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Maritime Compliance Report

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Subchapter M Mythology

According to informed sources we should see the Subchapter M final rule within a few months. Despite the fact that the proposed rule has been published for years, there is a great deal of misinformation and misunderstanding. Some operators are willing to pay consultants to tell them what to do, and others will try to make sense of it on their own. Still others will just wait until the Coast Guard shows up and see what happens.

There is no substitute for educating yourself. Understanding the ins and outs of operating as an inspected vessel empowers operators to protect themselves from costly compliance errors that arise from well intentioned, but misinformed, individuals. I have heard a great deal of misinformation lately on Subchapter M.

Here are the Top Ten bits of Subchapter M misinformation:

  • Under Subchapter M a towing vessel must have a towing safety management system (TSMS).
  • If the company is currently operating under a voluntary safety management system, they must use the third party TSMS option.
  • The masters will be insulated from the Coast Guard by sharp office employees.
  • If a firefighting or lifesaving issue is found that the Coast Guard would shut a boat down for, a third party surveyor will be able to let the boat continue to operate.
  • An audit involves a plan review and vessel survey only, not interviews with the crews to see if they know and follow the written policies and procedures.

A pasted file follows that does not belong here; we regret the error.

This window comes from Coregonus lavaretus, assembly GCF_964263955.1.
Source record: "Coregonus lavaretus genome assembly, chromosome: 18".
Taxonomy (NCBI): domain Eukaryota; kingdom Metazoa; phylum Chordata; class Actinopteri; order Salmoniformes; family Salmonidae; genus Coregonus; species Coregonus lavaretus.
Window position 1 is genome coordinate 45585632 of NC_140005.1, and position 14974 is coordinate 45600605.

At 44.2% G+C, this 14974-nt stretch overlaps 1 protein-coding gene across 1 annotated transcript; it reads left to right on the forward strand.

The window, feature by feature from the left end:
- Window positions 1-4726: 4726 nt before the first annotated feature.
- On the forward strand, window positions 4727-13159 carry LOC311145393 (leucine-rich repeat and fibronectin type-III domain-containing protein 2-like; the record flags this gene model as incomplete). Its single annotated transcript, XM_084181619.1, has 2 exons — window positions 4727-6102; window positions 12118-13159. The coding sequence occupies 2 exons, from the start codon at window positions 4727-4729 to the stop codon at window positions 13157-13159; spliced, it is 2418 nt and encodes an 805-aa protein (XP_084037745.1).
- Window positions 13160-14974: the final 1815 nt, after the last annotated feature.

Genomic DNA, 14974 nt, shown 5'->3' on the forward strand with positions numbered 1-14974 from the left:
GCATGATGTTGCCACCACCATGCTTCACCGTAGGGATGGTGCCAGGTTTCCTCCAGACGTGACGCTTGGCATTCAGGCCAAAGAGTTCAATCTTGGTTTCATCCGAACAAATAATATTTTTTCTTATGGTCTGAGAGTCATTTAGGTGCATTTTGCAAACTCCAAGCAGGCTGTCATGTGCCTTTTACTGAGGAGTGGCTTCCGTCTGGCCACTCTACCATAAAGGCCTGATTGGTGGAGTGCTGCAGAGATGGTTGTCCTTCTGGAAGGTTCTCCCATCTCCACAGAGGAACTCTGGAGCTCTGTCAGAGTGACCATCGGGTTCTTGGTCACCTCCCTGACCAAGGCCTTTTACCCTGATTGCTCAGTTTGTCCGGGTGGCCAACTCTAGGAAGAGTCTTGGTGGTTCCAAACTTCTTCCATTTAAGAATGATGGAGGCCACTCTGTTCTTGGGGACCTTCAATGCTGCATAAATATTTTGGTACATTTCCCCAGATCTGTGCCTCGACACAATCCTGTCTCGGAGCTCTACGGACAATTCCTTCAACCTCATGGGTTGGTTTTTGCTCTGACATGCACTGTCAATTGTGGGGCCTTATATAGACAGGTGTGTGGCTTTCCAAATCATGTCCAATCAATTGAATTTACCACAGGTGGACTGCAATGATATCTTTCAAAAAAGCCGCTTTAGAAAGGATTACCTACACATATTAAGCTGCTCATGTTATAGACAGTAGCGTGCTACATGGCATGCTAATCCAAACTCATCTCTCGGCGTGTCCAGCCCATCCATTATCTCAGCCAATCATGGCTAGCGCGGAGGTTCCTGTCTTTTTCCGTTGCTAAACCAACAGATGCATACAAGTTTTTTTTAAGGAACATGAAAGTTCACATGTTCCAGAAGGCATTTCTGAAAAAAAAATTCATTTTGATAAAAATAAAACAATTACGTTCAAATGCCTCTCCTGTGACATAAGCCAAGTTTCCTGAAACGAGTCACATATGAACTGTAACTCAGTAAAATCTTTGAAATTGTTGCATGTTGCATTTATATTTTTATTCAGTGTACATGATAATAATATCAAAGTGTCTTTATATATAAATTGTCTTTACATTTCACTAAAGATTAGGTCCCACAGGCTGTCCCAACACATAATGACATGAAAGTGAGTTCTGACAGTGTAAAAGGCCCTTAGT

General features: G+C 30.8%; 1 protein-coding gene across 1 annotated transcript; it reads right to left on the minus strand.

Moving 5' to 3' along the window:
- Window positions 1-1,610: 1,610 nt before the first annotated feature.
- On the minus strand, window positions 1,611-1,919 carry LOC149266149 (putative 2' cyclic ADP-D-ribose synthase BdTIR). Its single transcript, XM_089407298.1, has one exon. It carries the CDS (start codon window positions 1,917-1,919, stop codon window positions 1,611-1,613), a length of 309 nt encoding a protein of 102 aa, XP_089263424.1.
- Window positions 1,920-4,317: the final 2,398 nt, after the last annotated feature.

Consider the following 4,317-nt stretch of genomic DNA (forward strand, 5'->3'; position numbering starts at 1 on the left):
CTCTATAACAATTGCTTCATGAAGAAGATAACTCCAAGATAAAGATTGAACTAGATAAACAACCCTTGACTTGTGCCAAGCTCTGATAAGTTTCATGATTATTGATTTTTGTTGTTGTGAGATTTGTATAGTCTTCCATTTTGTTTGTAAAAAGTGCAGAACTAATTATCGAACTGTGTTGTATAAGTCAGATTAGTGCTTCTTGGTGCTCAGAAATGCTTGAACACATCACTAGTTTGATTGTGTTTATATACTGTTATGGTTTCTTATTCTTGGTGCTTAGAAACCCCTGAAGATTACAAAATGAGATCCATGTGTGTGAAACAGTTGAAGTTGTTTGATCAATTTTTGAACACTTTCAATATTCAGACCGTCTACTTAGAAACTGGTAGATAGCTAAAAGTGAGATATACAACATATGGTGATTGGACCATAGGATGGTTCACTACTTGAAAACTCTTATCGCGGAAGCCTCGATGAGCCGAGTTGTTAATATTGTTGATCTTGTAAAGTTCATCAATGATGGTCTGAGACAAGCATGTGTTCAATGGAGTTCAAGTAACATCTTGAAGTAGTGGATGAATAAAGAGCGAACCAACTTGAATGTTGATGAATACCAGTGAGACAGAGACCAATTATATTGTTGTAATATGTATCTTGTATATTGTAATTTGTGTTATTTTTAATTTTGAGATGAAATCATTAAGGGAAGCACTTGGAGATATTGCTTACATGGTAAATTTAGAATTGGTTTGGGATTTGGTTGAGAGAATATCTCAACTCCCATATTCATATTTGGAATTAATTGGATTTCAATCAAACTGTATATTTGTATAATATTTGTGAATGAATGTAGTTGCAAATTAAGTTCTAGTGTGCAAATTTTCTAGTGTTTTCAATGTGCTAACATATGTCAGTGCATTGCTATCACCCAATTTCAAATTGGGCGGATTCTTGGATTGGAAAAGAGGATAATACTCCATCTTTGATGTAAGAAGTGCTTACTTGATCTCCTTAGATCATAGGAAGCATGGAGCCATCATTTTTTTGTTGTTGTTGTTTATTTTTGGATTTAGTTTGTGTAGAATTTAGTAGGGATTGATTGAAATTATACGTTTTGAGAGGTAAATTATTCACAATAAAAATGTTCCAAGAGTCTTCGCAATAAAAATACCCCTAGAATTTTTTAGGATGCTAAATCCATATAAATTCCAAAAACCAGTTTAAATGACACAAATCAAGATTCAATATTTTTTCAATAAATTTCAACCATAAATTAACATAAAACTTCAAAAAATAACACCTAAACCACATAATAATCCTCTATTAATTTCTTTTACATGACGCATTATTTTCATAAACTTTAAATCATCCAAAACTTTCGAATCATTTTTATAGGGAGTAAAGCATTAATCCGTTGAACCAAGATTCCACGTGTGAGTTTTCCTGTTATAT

• If a boat claims to be a fleet boat in order to minimize equipment requirements, the Certificate of Inspection (COI) will not restrict its operations to a particular fleet, potentially reducing its appraised value.
  • Saying, “I don’t know, but I know where to look it up,” is typically a satisfactory answer for the Coast Guard.
  • The Coast Guard wants you to use the third party TSMS option and may even retaliate if you don’t because they are understaffed.
  • A captain cannot have his license revoked for failure to follow the safety management policies and procedures.
  • An auditor, or surveyor, cannot go to jail for passing a vessel audit or survey when the vessel or company does not meet the standard.

Don’t begin at a disadvantage. Come join us for our Subchapter M Workshop on May 6th in New Orleans. Learn from retired Coast Guard marine safety personnel, with a combined 70 years of Coast Guard experience, and learn the truth and how to best prepare for success.

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